catechetical leader

Navigating your first year as a catechetical leader can be exciting and daunting. I remember facing many hard questions during my first year as a DRE; I’m sure that many new DREs have faced similar ones. Some of the questions I frequently asked myself have helped me grow as a DRE.

What am I doing here?

I remember thinking that I had gotten in way over my head. Who was I to think that I could lead this program, form these catechists, and encourage discipleship in these children and families?

The truth is, I was in way over my head! But with God, all things are possible. God called me to this ministry for a specific reason, and no one else could do this job in quite the same way I did. I decided to schedule a regular “meeting” with Jesus in our Eucharistic chapel to make sure I was doing his work and not mine. With the Holy Spirit speaking and moving through you, you can help your families thrive in their faith.

How do I make a difference in this limited amount of time?

With all of the administrative work required to keep the program running, I felt like I didn’t have enough time to make a real difference in the lives of the children in my program. With only one hour a week with the kids, there was a limit to what we could accomplish.

To maximize my effectiveness, I spent time forming my catechists. Catechists are on the front lines with the children every week. The more spiritual and pedagogical resources we leaders can give them, the more effective they will be.

I also spent time with parents. Since parents are the primary catechists of their children, they will have the greatest influence on them. Engage parents when they call, e-mail, or stop you at the church or out in the community. Take time to ask how their family is doing and how the church can support them. Their answers will show you where to best focus your time and energy.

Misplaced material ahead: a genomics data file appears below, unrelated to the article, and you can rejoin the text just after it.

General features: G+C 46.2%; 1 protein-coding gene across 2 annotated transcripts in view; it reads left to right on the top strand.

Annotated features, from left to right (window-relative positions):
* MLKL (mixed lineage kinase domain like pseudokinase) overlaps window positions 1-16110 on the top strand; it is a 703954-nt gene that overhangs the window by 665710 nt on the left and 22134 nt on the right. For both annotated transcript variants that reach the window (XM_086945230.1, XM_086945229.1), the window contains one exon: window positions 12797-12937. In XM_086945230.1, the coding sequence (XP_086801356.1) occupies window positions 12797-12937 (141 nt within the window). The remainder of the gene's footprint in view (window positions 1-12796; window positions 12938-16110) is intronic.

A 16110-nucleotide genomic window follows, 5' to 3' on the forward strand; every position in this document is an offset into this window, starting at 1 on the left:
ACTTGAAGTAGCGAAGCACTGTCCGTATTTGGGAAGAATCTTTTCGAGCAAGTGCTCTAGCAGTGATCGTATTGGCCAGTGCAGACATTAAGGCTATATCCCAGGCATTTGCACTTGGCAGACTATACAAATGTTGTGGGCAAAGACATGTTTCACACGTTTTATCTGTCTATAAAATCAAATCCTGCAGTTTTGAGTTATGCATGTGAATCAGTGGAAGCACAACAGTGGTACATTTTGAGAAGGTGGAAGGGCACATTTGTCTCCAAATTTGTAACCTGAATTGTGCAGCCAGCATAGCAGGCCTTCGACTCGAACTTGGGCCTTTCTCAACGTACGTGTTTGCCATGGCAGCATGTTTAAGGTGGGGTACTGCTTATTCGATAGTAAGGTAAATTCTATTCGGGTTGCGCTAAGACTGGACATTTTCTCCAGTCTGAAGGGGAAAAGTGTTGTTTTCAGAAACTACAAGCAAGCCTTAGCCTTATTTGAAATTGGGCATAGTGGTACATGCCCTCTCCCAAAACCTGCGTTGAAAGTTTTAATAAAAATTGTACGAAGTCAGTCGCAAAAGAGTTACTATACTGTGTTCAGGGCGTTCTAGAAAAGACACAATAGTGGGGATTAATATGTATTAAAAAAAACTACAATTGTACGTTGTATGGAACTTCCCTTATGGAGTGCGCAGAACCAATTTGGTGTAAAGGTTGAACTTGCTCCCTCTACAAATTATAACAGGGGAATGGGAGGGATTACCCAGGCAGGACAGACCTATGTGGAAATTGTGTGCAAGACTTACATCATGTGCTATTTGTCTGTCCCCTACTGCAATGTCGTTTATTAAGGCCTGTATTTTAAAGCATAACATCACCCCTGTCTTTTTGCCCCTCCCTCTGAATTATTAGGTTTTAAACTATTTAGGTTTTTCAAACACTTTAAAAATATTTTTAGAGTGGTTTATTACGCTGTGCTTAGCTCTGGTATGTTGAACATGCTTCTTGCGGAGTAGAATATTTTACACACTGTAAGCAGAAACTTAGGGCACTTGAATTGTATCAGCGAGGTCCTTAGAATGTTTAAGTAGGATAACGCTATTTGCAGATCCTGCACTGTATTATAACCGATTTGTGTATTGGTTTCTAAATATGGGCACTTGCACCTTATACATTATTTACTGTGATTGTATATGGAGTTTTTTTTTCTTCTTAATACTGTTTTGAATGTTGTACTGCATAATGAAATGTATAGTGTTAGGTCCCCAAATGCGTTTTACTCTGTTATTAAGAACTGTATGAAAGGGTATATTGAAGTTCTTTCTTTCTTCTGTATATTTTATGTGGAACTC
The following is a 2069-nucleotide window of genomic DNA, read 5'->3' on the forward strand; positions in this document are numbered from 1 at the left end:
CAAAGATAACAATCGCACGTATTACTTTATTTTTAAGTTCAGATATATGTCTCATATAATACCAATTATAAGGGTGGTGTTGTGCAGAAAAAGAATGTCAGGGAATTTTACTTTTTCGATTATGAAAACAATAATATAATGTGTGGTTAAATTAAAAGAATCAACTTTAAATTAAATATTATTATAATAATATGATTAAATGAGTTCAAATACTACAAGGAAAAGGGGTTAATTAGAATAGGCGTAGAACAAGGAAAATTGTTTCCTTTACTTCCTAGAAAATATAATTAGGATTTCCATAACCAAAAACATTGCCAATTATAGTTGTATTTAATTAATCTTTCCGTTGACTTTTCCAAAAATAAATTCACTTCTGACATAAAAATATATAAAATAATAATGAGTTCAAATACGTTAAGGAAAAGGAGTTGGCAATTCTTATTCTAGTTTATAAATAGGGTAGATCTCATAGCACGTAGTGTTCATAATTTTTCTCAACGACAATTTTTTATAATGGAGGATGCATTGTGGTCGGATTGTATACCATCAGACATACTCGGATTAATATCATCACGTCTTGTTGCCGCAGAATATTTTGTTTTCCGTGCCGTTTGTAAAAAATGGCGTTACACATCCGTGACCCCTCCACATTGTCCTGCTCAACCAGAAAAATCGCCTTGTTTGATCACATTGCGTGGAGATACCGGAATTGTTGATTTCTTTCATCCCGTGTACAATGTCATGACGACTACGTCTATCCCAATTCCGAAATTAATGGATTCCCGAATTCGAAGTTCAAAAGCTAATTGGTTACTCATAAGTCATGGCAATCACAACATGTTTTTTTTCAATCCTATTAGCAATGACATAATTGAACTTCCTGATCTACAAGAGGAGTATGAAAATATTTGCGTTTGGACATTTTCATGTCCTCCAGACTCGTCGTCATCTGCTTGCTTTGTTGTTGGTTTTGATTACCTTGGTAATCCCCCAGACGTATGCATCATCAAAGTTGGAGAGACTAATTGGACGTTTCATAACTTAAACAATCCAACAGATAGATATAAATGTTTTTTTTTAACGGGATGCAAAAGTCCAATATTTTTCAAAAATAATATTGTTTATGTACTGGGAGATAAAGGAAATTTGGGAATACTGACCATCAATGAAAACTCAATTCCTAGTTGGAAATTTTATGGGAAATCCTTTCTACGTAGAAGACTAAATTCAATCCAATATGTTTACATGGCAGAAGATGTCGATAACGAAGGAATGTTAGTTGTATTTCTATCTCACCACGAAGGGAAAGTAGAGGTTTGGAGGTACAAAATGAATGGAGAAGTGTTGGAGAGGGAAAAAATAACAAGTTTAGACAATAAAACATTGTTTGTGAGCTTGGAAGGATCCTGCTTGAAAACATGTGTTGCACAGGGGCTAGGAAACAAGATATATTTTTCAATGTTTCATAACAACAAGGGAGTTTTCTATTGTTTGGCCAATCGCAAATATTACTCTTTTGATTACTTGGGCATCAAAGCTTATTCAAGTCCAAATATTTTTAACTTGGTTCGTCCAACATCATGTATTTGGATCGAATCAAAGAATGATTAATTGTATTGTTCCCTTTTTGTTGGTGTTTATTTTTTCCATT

Will I ever see my family again?

When I looked at my calendar that first fall, I almost cried at all the things I had to do. Just looking at the calendar was exhausting! My first year was harder than it should have been, because I didn’t reach out for assistance.

Don’t be afraid to ask for help. Find a team of catechists and parents who are available during the day to help you with some of the administrative tasks, such as organizing, labeling, and stuffing envelopes. Form small committees to handle details like food, registration, or decorations for different events. When I was sick for a big event, my committee came to the rescue. They had it covered, and it was a success (even without me).

This lesson also taught me that I could take a couple of days off each week. My assistant reminded me of this when I was trying to figure out my hours for a family funeral; she said, “You know, the church will still be standing if you don’t come in until Tuesday.” Her comment rocked my world. She was right. I needed to give myself permission to take time off. Look at each week and pick two days to take off. Whatever days you pick—Friday, Monday, or a random Wednesday—be intentional about carving out that time and sticking to it.

What other questions have you faced as a new DRE? If you’re an experienced catechetical leader, what advice do you have for the new leaders?

The Effective Catechetical Leader series, developed in conjunction with the National Conference for Catechetical Leadership and written by some of the top catechetical leaders in the country, is the only series to encompass all the aspects of catechetical leadership.

About Darcy Osby 40 Articles
Darcy Osby is Director of Faith Formation at St. Aidan Parish in Pittsburgh, PA. She has been involved in a variety of parish catechetical programs for over 15 years and loves working in ministry professionally. Darcy holds bachelor’s degrees in elementary education and theology from Carlow University in Pittsburgh, as well as a Master of Divinity from the Catholic Theological Union in Chicago. She and her husband enjoy exploring God’s creation through hiking, canoeing, and kayaking.

Be the first to comment

Leave a Reply

Your email address will not be published.